Dr. Wesley T. Huntress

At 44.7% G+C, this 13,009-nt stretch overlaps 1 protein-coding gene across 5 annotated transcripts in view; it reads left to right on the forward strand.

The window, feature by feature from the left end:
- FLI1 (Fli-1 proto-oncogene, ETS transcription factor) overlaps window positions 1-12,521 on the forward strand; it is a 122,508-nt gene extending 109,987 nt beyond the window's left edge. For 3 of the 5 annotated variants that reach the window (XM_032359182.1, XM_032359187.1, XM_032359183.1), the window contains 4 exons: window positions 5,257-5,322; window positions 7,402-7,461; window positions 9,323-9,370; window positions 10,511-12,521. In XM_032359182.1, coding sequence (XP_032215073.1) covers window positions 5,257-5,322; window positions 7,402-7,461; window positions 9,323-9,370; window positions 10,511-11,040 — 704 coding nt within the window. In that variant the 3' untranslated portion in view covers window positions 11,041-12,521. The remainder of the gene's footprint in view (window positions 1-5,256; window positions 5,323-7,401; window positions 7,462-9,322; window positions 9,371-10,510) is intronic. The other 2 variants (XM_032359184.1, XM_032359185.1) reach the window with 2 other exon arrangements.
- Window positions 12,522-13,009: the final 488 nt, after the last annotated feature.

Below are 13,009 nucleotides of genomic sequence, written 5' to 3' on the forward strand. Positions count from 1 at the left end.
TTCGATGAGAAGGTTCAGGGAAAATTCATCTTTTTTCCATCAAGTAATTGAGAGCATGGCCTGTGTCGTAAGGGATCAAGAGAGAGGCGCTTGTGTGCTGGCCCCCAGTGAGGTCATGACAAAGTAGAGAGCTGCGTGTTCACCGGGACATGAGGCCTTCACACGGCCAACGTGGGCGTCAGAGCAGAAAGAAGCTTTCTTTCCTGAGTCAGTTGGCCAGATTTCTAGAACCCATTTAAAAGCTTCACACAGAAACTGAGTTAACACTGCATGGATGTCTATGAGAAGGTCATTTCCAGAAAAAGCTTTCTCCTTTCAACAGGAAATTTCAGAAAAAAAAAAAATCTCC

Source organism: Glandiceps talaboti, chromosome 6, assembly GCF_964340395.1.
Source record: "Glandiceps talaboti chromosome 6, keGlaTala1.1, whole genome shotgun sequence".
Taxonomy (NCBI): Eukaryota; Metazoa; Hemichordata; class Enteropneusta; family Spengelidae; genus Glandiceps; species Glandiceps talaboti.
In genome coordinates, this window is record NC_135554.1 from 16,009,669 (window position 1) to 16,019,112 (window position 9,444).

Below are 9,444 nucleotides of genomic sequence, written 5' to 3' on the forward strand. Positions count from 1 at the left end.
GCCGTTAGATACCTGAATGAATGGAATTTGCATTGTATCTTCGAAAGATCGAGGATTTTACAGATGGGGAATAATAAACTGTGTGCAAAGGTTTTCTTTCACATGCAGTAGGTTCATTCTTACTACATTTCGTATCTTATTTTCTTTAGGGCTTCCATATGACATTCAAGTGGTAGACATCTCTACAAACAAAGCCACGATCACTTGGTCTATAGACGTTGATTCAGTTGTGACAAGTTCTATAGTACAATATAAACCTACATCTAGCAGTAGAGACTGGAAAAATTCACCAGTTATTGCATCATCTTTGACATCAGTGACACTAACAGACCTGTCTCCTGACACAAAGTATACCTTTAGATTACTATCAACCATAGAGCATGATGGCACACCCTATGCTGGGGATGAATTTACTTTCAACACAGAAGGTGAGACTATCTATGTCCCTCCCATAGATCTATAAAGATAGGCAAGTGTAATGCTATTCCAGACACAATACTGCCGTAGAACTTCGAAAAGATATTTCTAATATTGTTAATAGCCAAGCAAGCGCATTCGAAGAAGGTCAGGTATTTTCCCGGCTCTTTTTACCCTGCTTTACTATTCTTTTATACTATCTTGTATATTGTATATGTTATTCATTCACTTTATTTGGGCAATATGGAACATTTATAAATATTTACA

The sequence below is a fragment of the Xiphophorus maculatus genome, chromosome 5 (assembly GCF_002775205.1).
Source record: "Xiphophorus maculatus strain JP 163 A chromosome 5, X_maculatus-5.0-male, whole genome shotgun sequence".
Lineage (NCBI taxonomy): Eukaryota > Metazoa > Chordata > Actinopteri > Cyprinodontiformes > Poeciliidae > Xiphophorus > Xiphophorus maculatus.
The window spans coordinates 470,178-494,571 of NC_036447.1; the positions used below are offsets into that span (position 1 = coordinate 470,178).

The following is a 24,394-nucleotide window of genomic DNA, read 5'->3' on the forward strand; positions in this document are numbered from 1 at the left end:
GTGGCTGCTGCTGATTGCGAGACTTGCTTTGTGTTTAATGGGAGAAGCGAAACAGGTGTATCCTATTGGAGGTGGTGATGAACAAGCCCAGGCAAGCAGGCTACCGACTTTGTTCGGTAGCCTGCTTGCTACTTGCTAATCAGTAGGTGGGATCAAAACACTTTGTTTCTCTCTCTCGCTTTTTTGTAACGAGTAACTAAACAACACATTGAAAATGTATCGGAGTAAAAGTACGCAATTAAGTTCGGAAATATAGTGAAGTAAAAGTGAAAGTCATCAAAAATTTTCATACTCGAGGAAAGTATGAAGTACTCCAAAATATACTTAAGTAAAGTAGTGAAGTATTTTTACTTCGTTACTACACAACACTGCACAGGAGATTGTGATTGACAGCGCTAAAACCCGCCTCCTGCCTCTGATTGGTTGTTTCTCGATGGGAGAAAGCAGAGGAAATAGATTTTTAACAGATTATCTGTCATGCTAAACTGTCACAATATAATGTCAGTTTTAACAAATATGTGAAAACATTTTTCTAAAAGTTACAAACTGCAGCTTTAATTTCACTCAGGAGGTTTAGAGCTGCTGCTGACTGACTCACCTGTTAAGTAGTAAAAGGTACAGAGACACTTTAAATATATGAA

Dr. Wesley T. Huntress, Jr., Carnegie Institution of Washington (Past Chair) - Director Emeritus, Geophysical Laboratory. Dr.Huntress holds the distinction of being chosen as the first President of The Planetary Society who was not one of the original three founding members. He succeeded Bruce Murray to the position in 2001, having served as the Society’s vice-president from 2000-2001. Huntress is the Director of the Carnegie Institution's Geophysical Laboratory, following a long career at the Jet Propulsion Laboratory and NASA Headquarters, which included a 5 year stint as NASA’s Associate Administrator for Space Science. Huntress began his career at JPL as a National Research Council Resident Associate before joined the lab permanently in 1969 as a research scientist specializing in ion chemistry and planetary atmospheres. At JPL, Huntress and his research group gained international recognition for their pioneering studies of chemical evolution in interstellar clouds, comets and planetary atmospheres. In addition, he served as a co-investigator for the Ion Mass Spectrometer experiment in the Giotto Halley's Comet mission, as the Coma Interdisciplinary Scientist for the Comet Rendezvous Asteroid Flyby mission, and as JPL Study Scientist for the Upper Atmosphere Research Satellite and Cassini missions. In 1988, Dr. Huntress was detailed from JPL as Special Assistant to the Director of the Earth Science and Applications Division at NASA headquarters for two years. In 1990 Huntress was appointed NASA’s Director of the Solar System Exploration Division, and in 1993 he became the Associate Administrator for Space Science where he was responsible for NASA's programs in Astrophysics, Planetary Exploration and Space Physics.